Top left to bottom right: seniors Tom Maxwell, Collin Goff, Chuli Serra,
Emery Diemar, Stephanie Wallen, Ryan Bienstock, Violet Martin,
Gabriela Pena, Nick Viana, and Antonio de Macedo
Top left to bottom right: seniors Tom Maxwell, Collin Goff, Chuli Serra, Emery Diemar, Stephanie Wallen, Ryan Bienstock, Violet Martin, Gabriela Pena, Nick Viana, and Antonio de Macedo
Courtesy of Suzanne Kores

The New Recruits

In recent years, Ransom Everglades Athletics has experienced significant success in athletic recruiting. Over the course of their four years at the Upper School, more than half of RE students participate in at least one sport every year. While RE prides itself on academic excellence and prestige, athletics remain a vital part of the school’s community and identity.  

According to the National Federation of State High School Associations (NFHS), only 7% of high school players proceed to play at the collegiate level. However, when you leave out sports with low participation and look at the most popular sports, the numbers drop significantly. For example, according to the NCAA, 1,006,013 high school students participated in football during 2020. However, of those who competed, only 2.9% of players went on to compete at the division one (D1) level. Additionally, in Track and Field, the second most popular sport, a mere 1.9% made it to the D1 level. These statistics highlight the difficult feat that the Class of 2024 athletes overcame who have been recruited to continue their sports at the next level. 

Ransom Everglades Athletics prides itself on building teams internally; the school does not do any form of recruitment, nor does it offer admission on the basis of sports alone. Schools who do not practice this philosophy often find themselves dominating both national rankings and D1 recruiting pools. For example, Montverde Academy, in Orlando, Florida, currently has the number one ranked basketball team in the state. However, they also actively recruit nationwide to assemble top-tier teams. As a result, this year, the team had four players ranked top 15 in the country, all committed to play D1.  

Despite the success of these other programs, I believe that RE’s philosophy proves superior in the long run. While the chances of playing collegiate sports seem daunting, the odds of competing in the pros are much, much worse. In baseball, 0.5% of high school players will be drafted by an MLB team. However, that simply accounts for making it to the minor leagues, not the majors. Only 10% of minor league players play at least a single game in the majors. So, that means only 0.0005% of players will make it to the major leagues. Why is this relevant? In my opinion, with little chance of any student playing professionally, these statistics support RE’s policy of not recruiting. While guaranteeing success through recruitment might give a school immediate prestige, the most valuable life lessons often come from making the most of what you have, rather than constantly seeking something better.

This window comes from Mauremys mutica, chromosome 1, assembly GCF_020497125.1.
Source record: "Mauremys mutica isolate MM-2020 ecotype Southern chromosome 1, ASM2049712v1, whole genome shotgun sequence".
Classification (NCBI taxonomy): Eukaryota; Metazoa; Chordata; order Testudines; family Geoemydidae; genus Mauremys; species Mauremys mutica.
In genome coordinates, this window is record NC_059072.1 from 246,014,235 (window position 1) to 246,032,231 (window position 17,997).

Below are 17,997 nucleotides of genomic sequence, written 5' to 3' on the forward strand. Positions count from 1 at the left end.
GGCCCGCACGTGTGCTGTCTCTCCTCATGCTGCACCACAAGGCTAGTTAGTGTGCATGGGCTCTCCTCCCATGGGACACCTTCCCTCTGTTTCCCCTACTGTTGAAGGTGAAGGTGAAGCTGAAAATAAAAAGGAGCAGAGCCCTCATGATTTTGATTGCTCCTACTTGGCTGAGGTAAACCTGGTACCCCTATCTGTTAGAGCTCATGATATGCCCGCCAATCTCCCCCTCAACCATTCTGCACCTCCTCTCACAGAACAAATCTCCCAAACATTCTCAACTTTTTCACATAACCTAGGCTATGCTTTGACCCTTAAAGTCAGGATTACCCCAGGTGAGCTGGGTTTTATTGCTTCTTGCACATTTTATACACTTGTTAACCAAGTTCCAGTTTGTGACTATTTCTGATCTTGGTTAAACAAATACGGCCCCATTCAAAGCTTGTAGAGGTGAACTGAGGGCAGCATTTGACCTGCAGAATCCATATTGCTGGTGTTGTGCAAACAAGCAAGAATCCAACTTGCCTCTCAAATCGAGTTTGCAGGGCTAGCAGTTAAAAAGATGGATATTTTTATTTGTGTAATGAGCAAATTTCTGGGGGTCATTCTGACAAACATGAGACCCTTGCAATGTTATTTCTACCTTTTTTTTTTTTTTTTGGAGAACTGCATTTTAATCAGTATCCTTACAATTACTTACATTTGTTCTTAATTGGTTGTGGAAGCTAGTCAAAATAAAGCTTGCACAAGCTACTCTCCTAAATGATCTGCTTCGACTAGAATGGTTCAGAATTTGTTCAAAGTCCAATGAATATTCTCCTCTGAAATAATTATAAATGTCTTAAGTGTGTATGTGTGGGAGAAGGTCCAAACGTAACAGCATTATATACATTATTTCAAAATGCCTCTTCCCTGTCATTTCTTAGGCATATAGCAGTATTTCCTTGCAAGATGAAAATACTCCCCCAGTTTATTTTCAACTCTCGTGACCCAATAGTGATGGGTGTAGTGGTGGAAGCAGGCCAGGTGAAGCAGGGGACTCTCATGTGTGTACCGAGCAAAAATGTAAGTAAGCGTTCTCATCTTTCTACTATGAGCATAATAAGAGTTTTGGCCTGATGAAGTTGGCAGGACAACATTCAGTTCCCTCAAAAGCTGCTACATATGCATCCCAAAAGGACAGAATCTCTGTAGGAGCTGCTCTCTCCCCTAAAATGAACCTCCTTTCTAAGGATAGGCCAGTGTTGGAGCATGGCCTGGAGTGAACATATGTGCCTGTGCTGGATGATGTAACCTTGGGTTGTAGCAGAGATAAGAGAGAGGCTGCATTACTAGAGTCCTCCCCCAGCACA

With all this context in mind, we celebrate the eight seniors who, as of this writing, have secured their spots to play college sports. Chuli Serra ’24 plans to build off of his back-to-back state titles while competing in D1 Track and Field at Wake Forest. Additionally, his teammate Antonio Macedo ’24 will continue his success on the track at the University of Chicago. 

Sailing, a sport in which RE traditionally sends many athletes to the next level, has two teammates planning to compete on the same team in college. Violet Martin ’24 and Emery Diemar ’24 both will sail at Brown University next fall. 

Additionally, Collin Goff ’24 (football and baseball) and Tom Maxwell ’24 (baseball) will play D3 athletics at Hobart College and Bard College, respectively, both within the Liberty League.  

Gabriela Pena ’24 will play basketball at Oberlin College, and Steph Wallen ’24 will play volleyball at the California Insitute of Technology. 

Finally, Ryan Bienstock ’24 will play football at Washington University in St. Louis, and Nick Viana ’24 will compete for the golf team at Denison University.  

To each of the athletes, committing to a big name school and program was not the most important outcome of their high school athletic careers. To Tom Maxwell ’24, the process showed him that “putting in work gets results. Honestly, it just makes me want to work harder and set my goals higher.”  

Similarly, Ryan Bienstock ’24 noted that “having success in the sport that I have devoted so much time and effort into is truly rewarding, knowing that it was all worth it in the end.” Bienstock expressed his appreciation for ”every coach, captain, teammate, and family member who has taught me and believed in me along the way.” 

Collin Goff ‘24 showed particular emotion when discussing his commitment to play baseball and football. “For me, it’s a dream come true. I mean, I’ve been playing baseball since I was four, and I just started football. So, two completely different ends of the spectrum. But, being able to find success in both areas has been the culmination of years of hard work and dedication,” Goff said.  

He added, “I sincerely cannot thank my dad enough. From being a baseball coach, and then athletic director, he has been such an influential figure in my life. All the time he and my mom have put into my development, including the constant late-night talks and car rides, are memories I will forever live with. I would never be where I am without them.” 

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About the Contributor
Nate Kaplan '24, Co-Editor-in-Chief & Sports Editor